IBM Corp. kicks off its annual developer conference in San Francisco this week where it will emphasize new products and technologies that should help improve the level of integration among its broad software catalog.
Called DeveloperWorks Live, the conference combines three IBM events that in past years have been held separately: Solutions, WebSphere and Lotus DevCon. Economic cutbacks were at least partly behind the decision to merge the shows, said Bob Timpson, general manager of IBM's developer relations group.
"We're pleased in the current environment, when others are canceling events, that we'll see about 4,000 attendees and 100-plus software companies," he said. That's below the combined number who attended the three conferences last year, but that's "hardly surprising" given the state of the economy, he said.
Given the news from Hewlett-Packard Co. last week, IBM customers might think themselves lucky to have a show at all. HP pulled the plug on its worldwide developer show scheduled for later this month in Las Vegas, saying not enough of its customers could afford to attend.
Aside from economic issues, pooling the three shows reflects a move toward tighter integration among IBM's products, Timpson said.
"The overarching theme (of Developerworks) will be the challenge of integration," he said. "We'll have hard news announcements in almost all of our product areas -- WebSphere, Lotus, Tivoli -- which in many ways will relate to integration and how things connect."
"As the product lines become more integrated, and as customers and ISVs (independent software vendors) take on responsibilities that aren't confined to a single product area, it becomes not just a case of how does this product work but how does it connect to other products," he continued. Merging the shows means developers working with WebSphere, for example, will be able to learn about Lotus Domino at the same event.
He declined to discuss specific announcements planned for the show. Analysts said the integration theme will address two areas: products that are used to bind applications and data together, such as the integration tools in WebSphere Studio, as well as enhancements to existing IBM products that should make them easier to integrate.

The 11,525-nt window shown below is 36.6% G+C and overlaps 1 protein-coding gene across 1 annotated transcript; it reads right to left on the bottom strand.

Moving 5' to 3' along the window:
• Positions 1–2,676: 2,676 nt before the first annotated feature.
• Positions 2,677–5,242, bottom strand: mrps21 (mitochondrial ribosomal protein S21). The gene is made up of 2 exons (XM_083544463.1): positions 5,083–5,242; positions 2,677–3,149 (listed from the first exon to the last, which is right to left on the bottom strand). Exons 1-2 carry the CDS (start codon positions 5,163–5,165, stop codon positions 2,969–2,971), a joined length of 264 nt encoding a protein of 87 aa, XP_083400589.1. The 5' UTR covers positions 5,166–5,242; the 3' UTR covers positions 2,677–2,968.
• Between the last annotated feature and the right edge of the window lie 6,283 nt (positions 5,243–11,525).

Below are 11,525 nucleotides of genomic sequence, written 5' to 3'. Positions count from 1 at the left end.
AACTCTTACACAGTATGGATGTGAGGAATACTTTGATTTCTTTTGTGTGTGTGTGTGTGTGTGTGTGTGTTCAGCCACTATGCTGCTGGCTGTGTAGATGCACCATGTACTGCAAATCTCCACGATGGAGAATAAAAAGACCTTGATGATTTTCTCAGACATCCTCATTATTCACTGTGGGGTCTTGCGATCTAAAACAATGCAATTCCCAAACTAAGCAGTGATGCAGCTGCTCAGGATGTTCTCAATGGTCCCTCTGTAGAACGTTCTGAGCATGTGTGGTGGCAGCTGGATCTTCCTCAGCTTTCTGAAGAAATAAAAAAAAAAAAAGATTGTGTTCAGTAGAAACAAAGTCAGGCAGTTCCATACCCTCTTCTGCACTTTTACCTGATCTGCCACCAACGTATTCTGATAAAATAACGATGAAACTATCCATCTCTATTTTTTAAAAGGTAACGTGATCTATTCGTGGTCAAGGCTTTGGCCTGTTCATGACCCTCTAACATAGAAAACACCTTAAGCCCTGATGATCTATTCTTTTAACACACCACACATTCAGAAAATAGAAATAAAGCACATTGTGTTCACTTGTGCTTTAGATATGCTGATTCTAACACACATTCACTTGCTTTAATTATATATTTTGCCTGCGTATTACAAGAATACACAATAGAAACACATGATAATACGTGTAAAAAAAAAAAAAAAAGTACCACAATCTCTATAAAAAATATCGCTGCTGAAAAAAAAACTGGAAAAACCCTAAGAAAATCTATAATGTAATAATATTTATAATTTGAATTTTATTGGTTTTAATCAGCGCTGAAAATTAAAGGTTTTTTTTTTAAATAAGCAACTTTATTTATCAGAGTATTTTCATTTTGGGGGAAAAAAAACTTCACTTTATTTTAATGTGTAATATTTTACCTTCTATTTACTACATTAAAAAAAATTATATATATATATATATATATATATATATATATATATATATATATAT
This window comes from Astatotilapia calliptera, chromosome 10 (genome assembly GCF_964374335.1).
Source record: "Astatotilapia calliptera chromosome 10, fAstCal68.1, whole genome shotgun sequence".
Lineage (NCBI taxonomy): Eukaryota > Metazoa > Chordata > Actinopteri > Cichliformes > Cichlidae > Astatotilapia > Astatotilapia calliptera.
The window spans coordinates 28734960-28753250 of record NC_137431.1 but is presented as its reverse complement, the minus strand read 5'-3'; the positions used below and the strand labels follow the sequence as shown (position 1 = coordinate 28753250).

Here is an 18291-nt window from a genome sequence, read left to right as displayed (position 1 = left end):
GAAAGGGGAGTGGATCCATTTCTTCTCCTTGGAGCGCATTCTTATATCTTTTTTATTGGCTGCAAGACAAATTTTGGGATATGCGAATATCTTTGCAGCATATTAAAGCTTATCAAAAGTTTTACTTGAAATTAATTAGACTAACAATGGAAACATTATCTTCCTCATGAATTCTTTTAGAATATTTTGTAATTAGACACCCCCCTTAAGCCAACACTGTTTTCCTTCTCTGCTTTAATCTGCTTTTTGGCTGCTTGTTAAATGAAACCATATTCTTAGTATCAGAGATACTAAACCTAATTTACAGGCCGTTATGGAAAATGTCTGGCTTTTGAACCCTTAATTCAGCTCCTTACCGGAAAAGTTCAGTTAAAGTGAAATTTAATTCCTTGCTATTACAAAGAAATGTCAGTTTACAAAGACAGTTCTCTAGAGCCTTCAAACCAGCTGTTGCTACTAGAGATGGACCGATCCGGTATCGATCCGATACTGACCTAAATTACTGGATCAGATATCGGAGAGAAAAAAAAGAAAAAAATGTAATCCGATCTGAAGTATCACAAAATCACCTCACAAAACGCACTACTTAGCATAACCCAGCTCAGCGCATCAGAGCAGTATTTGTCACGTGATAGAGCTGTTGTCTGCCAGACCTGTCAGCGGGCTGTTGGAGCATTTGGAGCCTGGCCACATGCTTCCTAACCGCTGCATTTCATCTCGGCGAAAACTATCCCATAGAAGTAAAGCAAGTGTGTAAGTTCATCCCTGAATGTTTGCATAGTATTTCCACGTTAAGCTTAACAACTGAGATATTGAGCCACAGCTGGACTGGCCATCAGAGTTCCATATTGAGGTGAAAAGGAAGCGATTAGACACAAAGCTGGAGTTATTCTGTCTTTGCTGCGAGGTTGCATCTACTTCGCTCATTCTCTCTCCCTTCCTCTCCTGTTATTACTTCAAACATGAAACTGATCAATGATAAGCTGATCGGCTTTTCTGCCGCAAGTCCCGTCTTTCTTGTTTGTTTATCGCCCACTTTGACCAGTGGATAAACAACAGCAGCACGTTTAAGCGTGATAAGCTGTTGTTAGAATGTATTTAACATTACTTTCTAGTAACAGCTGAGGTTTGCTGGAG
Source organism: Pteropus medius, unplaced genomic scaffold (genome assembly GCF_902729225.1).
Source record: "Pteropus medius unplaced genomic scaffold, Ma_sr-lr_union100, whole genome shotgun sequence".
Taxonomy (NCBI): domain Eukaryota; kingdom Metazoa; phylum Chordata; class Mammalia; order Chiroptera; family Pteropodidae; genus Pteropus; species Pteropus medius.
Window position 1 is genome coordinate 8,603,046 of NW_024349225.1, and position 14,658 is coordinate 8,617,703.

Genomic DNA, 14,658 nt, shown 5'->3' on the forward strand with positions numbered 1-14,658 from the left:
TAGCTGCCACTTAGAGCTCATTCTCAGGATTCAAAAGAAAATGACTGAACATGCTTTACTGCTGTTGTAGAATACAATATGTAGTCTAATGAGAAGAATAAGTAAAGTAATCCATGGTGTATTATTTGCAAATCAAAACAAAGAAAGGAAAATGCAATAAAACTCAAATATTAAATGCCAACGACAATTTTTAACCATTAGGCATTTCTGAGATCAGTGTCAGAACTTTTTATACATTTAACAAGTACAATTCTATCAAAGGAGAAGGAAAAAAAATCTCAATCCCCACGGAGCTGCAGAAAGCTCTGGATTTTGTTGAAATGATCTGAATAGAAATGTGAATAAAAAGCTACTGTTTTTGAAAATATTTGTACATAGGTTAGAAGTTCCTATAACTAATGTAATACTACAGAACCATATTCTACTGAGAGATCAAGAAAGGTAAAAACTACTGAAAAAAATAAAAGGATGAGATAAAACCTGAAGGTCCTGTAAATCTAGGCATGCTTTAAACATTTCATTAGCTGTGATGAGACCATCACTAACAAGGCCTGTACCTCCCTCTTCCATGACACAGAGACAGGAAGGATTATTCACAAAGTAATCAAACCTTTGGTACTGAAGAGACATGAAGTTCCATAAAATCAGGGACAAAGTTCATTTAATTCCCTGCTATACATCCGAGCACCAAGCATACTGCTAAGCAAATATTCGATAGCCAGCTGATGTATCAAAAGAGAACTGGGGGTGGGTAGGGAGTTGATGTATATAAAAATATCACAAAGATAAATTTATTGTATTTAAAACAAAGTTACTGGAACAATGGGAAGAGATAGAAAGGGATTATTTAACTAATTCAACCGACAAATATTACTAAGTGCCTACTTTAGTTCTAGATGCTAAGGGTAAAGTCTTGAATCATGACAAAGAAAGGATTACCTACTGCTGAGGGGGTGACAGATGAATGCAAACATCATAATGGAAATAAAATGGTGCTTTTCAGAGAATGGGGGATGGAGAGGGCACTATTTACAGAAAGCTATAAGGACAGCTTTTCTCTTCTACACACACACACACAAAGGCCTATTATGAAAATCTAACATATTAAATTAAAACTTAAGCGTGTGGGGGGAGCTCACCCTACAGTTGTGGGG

Customers can also expect to hear more about how IBM is using integration products that it acquired last year with its purchase of Crossworlds Software, as well as an update on its Web services and development tools strategies, analysts said.
A chief criticism leveled at IBM by rivals is that it has too many products with overlapping functionality that are not well integrated, and that customers wind up paying IBM Global Services a hefty bill to put them all together. IBM counters that its broad product catalog allows it to meet the unique needs of each customer. The truth lies somewhere in between, analysts said.
"The problem is that they have so many products and so many different divisions that it's hard to keep them all in synch and to present a coherent story for developers," said Shawn Willet, a principal analyst with Current Analysis Inc. in Sterling, Virginia.
For example, he said, if a customer needs messaging capabilities they have to choose from at least five MQSeries products on offer, as well as the messaging features available in WebSphere and new products acquired from Crossworlds.
"That's always been the case with IBM; they have duplicate products and technologies to solve the same problems," Willett said. At DeveloperWorks "they'll try to come out with a coherent vision to achieve integration, which is what they need to do."
Another analyst agreed that IBM's products could be more tightly integrated, but said the company makes up for that with the breadth of functionality.
"Up and down the platform stack you'll get deeper functionality than from Microsoft (Corp.) even though the products aren't as tightly integrated," said Randy Heffner, a vice president with research company Giga Information Group Inc. in Cambridge, Massachusetts.
IBM has a few important things in its favor when it comes to enterprise software, analysts noted. For starters it has an important foothold with its WebSphere application server, which leads the market alongside BEA Systems Inc.'s WebLogic Server. Application servers are a strategic win that help vendors sell related products such as portal and e-commerce software, as well as services, Heffner and other analysts said.
Big Blue is also in a good position because it can offer steep discounts on its software to customers who also buy servers or services, Willett noted. And in times of economic uncertainty, customers are more comfortable dealing with an industry giant like Big Blue than with smaller vendors, he said.
"IBM is a safe choice in times like this, when other companies are having financial troubles," Willett said.
Still, IBM admits it has some work to do. The company isn't well known for selling "out-of-the-box, distributor-friendly, packaged applications," Timpson acknowledged. "We have a focus on that and, while the world will not turn upside down this week, you'll see some shoes dropping" in that area, he said.
More information about DeveloperWorks is on the Web at http://www-3.ibm.com/events/ibmdeveloperworkslive/index.html